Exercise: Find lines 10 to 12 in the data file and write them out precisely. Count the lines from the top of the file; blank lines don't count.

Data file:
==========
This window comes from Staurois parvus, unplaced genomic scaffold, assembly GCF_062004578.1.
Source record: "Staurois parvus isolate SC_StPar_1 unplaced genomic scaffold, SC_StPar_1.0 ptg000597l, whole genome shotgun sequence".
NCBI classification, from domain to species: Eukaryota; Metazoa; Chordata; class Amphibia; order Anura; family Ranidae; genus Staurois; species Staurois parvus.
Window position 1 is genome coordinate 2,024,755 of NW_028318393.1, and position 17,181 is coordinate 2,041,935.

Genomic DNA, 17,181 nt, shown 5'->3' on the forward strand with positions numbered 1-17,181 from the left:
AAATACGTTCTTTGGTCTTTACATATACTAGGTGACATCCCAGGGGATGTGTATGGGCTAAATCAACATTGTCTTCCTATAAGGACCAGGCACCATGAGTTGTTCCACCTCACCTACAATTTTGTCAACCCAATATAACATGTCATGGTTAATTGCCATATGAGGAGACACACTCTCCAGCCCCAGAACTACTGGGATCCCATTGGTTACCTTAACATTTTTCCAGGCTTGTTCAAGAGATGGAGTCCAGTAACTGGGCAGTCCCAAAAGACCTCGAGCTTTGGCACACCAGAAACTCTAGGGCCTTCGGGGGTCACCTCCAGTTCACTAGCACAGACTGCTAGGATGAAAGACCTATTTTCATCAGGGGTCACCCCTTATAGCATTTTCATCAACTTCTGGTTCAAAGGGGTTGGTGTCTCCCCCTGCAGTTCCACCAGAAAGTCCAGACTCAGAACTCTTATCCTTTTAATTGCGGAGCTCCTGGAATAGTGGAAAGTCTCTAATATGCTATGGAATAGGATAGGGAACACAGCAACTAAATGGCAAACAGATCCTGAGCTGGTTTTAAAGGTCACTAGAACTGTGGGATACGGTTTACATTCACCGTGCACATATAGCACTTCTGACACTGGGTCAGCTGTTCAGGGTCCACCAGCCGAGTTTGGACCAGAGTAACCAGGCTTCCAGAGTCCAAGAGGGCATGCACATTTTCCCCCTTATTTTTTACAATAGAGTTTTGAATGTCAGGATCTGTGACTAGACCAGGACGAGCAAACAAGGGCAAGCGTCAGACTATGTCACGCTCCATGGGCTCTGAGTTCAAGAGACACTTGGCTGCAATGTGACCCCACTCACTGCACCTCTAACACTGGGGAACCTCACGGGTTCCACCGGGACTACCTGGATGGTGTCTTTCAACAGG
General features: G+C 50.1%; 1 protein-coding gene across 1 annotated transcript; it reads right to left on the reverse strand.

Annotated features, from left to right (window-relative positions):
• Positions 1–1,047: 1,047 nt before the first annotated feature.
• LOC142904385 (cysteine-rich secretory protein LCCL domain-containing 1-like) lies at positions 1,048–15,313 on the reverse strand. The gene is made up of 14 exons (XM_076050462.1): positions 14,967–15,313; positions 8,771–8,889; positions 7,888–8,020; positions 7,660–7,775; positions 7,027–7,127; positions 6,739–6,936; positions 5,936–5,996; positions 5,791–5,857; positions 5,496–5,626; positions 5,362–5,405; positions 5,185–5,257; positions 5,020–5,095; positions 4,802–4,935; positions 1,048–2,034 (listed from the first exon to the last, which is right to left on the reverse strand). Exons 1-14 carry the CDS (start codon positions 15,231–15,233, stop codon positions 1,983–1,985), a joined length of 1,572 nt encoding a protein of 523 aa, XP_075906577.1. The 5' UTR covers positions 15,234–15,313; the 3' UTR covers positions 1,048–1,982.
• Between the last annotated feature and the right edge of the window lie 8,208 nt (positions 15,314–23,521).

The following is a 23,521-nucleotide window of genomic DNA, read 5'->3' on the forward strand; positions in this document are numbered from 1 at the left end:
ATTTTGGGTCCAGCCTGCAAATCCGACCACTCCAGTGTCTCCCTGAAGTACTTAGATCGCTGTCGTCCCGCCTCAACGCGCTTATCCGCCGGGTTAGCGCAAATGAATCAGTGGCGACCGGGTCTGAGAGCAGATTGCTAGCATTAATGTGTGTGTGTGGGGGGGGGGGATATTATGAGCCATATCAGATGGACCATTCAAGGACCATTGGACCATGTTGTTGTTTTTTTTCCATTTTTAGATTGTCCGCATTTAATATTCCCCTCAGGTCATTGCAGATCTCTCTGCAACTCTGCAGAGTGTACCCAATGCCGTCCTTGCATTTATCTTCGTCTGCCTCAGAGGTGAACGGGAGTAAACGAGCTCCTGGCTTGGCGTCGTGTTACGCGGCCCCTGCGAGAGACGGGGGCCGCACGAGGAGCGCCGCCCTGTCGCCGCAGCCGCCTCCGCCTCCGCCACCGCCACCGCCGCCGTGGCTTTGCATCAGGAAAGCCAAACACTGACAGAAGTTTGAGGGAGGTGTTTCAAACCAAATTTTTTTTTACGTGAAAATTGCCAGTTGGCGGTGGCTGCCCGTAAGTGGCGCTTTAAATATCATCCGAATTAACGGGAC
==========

• LOC142904385 (cysteine-rich secretory protein LCCL domain-containing 1-like) lies at positions 1,048–15,313 on the reverse strand. The gene is made up of 14 exons (XM_076050462.1): positions 14,967–15,313; positions 8,771–8,889; positions 7,888–8,020; positions 7,660–7,775; positions 7,027–7,127; positions 6,739–6,936; positions 5,936–5,996; positions 5,791–5,857; positions 5,496–5,626; positions 5,362–5,405; positions 5,185–5,257; positions 5,020–5,095; positions 4,802–4,935; positions 1,048–2,034 (listed from the first exon to the last, which is right to left on the reverse strand). Exons 1-14 carry the CDS (start codon positions 15,231–15,233, stop codon positions 1,983–1,985), a joined length of 1,572 nt encoding a protein of 523 aa, XP_075906577.1. The 5' UTR covers positions 15,234–15,313; the 3' UTR covers positions 1,048–1,982.
• Between the last annotated feature and the right edge of the window lie 8,208 nt (positions 15,314–23,521).

The following is a 23,521-nucleotide window of genomic DNA, read 5'->3' on the forward strand; positions in this document are numbered from 1 at the left end: